Bois Locker Room is only a small peephole into the rape culture that thrives on the internet

Ketaki Desai & Chandrima Banerjee | TNN

The Bois Locker Room, an Instagram group of Delhi schoolboys that shared sexual images of their classmates and spoke of gangrape, horrified many. But the truth is that rape culture is clearly visible on the internet.

Last year, a Mumbai school suspended eight 13-14 year-olds, for making similar sexually explicit and violent remarks about their classmates. Meanwhile, students of a Chennai college had a Facebook group, which later moved to Reddit, and shared nudes and personal information about their classmates. In a screenshot shared by a Twitter user, one student writes: “She didn’t share her nudes herself. It was her bastard ex. PS: I have them too”. The community was later banned by Reddit.

Reddit has many pornographic subreddits — but TOI has found that many of these are not only used to share porn but also photos pulled from social media accounts — sometimes of influencers, other times of women they know. One subreddit, ‘Indians who make you fap (masturbate)’, which has now been banned, was created to share pictures of one’s friends, classmates, neighbours, to discuss “what they would do (to her)” and give out their names.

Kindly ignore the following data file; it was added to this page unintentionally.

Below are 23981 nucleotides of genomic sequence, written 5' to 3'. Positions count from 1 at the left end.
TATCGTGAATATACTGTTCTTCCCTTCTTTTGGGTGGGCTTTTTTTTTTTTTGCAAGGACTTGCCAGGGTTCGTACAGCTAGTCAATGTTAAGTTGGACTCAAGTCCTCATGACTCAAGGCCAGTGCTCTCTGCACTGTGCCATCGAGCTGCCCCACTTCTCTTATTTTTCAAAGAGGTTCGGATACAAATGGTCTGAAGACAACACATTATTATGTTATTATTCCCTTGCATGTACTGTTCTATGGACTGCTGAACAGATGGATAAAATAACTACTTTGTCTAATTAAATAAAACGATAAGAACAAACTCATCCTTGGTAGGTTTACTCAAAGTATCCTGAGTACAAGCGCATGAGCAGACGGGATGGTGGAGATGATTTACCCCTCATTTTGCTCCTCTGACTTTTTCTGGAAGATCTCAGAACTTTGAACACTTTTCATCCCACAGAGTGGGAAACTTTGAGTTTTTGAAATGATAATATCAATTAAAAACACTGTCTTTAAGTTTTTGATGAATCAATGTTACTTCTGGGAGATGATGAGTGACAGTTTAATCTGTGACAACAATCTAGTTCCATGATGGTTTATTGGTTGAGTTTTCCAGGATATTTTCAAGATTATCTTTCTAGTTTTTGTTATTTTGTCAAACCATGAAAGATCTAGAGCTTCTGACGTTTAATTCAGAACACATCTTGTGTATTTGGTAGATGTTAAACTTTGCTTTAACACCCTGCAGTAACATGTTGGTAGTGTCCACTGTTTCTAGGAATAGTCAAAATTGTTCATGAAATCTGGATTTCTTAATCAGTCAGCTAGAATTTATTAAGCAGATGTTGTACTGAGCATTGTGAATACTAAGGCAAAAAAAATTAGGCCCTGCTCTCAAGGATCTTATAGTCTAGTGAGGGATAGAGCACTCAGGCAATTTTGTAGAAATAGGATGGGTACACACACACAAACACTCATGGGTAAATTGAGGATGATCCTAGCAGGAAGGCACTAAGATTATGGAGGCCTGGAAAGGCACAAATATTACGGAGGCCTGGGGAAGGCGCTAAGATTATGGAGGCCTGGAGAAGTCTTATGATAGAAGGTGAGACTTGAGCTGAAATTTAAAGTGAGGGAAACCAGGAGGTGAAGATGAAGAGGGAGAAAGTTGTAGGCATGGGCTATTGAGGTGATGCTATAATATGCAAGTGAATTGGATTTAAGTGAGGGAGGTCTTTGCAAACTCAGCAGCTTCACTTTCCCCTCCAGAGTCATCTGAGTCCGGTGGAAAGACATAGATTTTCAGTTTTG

Most have thousands of subscribers, and include pictures of girls with links to “leaked videos”. Some are dedicated to girls who either are or look like teenagers. Some posts are clearly acts of what is colloquially called revenge porn – where an ex-partner leaks intimate pictures. In a post seen by TOI, a man had pulled down the pants of a sleeping young woman and photographed her.

It’s easy enough to trace these virtual locker rooms. You could start with YouTube videos that aggregate sexualised clips of female Bollywood actors. The comments section — where words like “whore” and “rape” are thrown around casually — is only a gateway. Amid graphic descriptions of violent sexual fantasies are invitations for “sex chats” — which are essentially asking if others with similar rape fantasies would like to “do it together” on WhatsApp or Hangouts chats. Most use email addresses created just for this purpose, with names like lustman000 or spicyactresslover, but a surprising number seem to use their primary emails and phone numbers.